Navigating Ankle Instability for an Active Summer

With summer in full swing and the easing of COVID-19 restrictions allowing us to reemerge from our homes, many of us are looking forward to returning to our favorite sports and outdoor activities. But as we dive back into these physical activities, it’s essential to pay attention to our bodies, especially our ankles, which often bear the brunt of increased activity. One common issue that can impact our summer fun is ankle instability.

Ankle instability is a condition generally characterized by a recurring “giving way” of the lateral (outside) part of the ankle. This condition can affect anyone but is usually seen in individuals who have experienced multiple ankle sprains or those with naturally high arches or congenital laxity.

Sports that involve cutting—where athletes need to pivot or rapidly change directions—are often the ones where those with ankle instability feel the greatest discomfort or lack of confidence. This can include sports like soccer, football, basketball, tennis, and pickle ball, or even outdoor activities such as hiking on rough terrains.

As we venture back into these activities after a long period indoors due to the pandemic, it’s crucial to understand our limits and gradually increase our levels of activity. This approach can help prevent unexpected incidents, including ankle sprains, which may lead to or worsen ankle instability.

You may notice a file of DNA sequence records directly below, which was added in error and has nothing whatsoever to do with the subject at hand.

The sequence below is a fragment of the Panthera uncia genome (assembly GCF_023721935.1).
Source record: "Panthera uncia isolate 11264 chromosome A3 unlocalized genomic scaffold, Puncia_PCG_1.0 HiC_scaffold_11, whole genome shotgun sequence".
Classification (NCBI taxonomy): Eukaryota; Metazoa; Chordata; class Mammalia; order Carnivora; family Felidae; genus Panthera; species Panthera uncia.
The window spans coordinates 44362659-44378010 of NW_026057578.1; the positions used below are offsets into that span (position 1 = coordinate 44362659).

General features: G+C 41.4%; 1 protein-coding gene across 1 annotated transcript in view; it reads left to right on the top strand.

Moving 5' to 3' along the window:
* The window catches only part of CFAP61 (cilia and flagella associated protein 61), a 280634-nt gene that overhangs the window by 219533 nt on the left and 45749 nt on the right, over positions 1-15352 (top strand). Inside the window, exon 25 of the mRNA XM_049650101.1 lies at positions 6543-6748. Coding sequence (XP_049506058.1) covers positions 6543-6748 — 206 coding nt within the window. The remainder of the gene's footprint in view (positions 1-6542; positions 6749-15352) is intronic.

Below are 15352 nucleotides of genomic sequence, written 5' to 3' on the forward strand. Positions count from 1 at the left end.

When it comes to addressing ankle instability, regular and proper exercises, and physical therapy are typically the first line of defense. Strengthening the muscles around your ankles and improving balance and flexibility can significantly reduce the risk of future sprains or injuries.

Dr. Goldberg, a specialist in Foot and Ankle Surgery at Optim Orthopedics, emphasizes the importance of prevention, awareness, and proper recovery protocols. “The end goal,” he says, “is to achieve a stable ankle that you trust to do whatever you want, whether it be hiking with your family or playing sports.”

Surgery is typically considered as the last option when other treatment methods haven’t produced the desired results. However, if it becomes necessary, advancements in medical technology now allow for more effective surgical repairs, often leading to quicker recoveries and a speedy return to physical activities.

So, as you gear up for a summer filled with activity, remember to listen to your body and take care of your ankles. If you’re experiencing discomfort or have concerns about ankle instability, don’t hesitate to take action. Contact Dr. Goldberg at Optim Orthopedics at 912-644-5300.

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